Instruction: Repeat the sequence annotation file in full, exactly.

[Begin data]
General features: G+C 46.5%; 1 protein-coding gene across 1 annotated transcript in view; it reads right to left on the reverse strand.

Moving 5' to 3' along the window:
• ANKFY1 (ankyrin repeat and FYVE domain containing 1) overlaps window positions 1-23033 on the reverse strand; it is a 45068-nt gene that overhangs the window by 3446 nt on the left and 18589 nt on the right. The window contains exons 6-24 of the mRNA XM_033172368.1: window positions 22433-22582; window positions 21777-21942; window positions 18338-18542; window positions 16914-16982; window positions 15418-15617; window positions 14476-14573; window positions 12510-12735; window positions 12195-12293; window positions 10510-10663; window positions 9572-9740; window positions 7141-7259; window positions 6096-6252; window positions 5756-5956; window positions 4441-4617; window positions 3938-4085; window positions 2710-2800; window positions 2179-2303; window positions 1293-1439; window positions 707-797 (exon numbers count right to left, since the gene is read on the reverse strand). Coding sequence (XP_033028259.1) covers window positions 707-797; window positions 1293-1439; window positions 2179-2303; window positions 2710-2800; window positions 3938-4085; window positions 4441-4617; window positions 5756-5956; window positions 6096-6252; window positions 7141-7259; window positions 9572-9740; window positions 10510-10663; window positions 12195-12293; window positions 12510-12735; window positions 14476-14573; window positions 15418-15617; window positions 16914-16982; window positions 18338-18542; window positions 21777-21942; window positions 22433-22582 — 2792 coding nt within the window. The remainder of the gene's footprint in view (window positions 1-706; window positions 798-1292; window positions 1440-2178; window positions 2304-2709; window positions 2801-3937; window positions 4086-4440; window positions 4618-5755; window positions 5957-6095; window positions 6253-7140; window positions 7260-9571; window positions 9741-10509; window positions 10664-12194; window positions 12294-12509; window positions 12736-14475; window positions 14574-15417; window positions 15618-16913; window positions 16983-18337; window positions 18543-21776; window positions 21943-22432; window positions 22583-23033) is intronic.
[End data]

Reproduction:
General features: G+C 46.5%; 1 protein-coding gene across 1 annotated transcript in view; it reads right to left on the reverse strand.

Moving 5' to 3' along the window:
• ANKFY1 (ankyrin repeat and FYVE domain containing 1) overlaps window positions 1-23033 on the reverse strand; it is a 45068-nt gene that overhangs the window by 3446 nt on the left and 18589 nt on the right. The window contains exons 6-24 of the mRNA XM_033172368.1: window positions 22433-22582; window positions 21777-21942; window positions 18338-18542; window positions 16914-16982; window positions 15418-15617; window positions 14476-14573; window positions 12510-12735; window positions 12195-12293; window positions 10510-10663; window positions 9572-9740; window positions 7141-7259; window positions 6096-6252; window positions 5756-5956; window positions 4441-4617; window positions 3938-4085; window positions 2710-2800; window positions 2179-2303; window positions 1293-1439; window positions 707-797 (exon numbers count right to left, since the gene is read on the reverse strand). Coding sequence (XP_033028259.1) covers window positions 707-797; window positions 1293-1439; window positions 2179-2303; window positions 2710-2800; window positions 3938-4085; window positions 4441-4617; window positions 5756-5956; window positions 6096-6252; window positions 7141-7259; window positions 9572-9740; window positions 10510-10663; window positions 12195-12293; window positions 12510-12735; window positions 14476-14573; window positions 15418-15617; window positions 16914-16982; window positions 18338-18542; window positions 21777-21942; window positions 22433-22582 — 2792 coding nt within the window. The remainder of the gene's footprint in view (window positions 1-706; window positions 798-1292; window positions 1440-2178; window positions 2304-2709; window positions 2801-3937; window positions 4086-4440; window positions 4618-5755; window positions 5957-6095; window positions 6253-7140; window positions 7260-9571; window positions 9741-10509; window positions 10664-12194; window positions 12294-12509; window positions 12736-14475; window positions 14574-15417; window positions 15618-16913; window positions 16983-18337; window positions 18543-21776; window positions 21943-22432; window positions 22583-23033) is intronic.